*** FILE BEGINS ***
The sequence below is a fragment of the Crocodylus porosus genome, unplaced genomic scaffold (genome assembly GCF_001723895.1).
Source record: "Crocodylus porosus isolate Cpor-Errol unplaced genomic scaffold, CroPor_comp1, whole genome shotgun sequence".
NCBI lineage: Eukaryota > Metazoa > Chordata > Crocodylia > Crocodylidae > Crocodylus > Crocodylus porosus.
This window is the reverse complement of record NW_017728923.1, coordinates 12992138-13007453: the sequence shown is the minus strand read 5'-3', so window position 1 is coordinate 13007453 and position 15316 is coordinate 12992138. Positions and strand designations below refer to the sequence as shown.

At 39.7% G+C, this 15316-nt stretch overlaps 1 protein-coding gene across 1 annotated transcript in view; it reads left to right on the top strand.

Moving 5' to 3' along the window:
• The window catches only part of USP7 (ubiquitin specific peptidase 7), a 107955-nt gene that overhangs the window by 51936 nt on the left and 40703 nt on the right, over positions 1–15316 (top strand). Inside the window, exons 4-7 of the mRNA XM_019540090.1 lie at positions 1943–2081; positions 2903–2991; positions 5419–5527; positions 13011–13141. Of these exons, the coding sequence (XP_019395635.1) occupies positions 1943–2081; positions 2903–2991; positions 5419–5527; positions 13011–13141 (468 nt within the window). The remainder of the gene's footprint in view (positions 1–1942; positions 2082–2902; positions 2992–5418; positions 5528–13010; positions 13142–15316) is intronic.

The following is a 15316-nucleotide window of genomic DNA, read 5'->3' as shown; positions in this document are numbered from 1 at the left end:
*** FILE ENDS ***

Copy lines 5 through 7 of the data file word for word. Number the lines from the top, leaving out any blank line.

At 39.7% G+C, this 15316-nt stretch overlaps 1 protein-coding gene across 1 annotated transcript in view; it reads left to right on the top strand.

Moving 5' to 3' along the window:
• The window catches only part of USP7 (ubiquitin specific peptidase 7), a 107955-nt gene that overhangs the window by 51936 nt on the left and 40703 nt on the right, over positions 1–15316 (top strand). Inside the window, exons 4-7 of the mRNA XM_019540090.1 lie at positions 1943–2081; positions 2903–2991; positions 5419–5527; positions 13011–13141. Of these exons, the coding sequence (XP_019395635.1) occupies positions 1943–2081; positions 2903–2991; positions 5419–5527; positions 13011–13141 (468 nt within the window). The remainder of the gene's footprint in view (positions 1–1942; positions 2082–2902; positions 2992–5418; positions 5528–13010; positions 13142–15316) is intronic.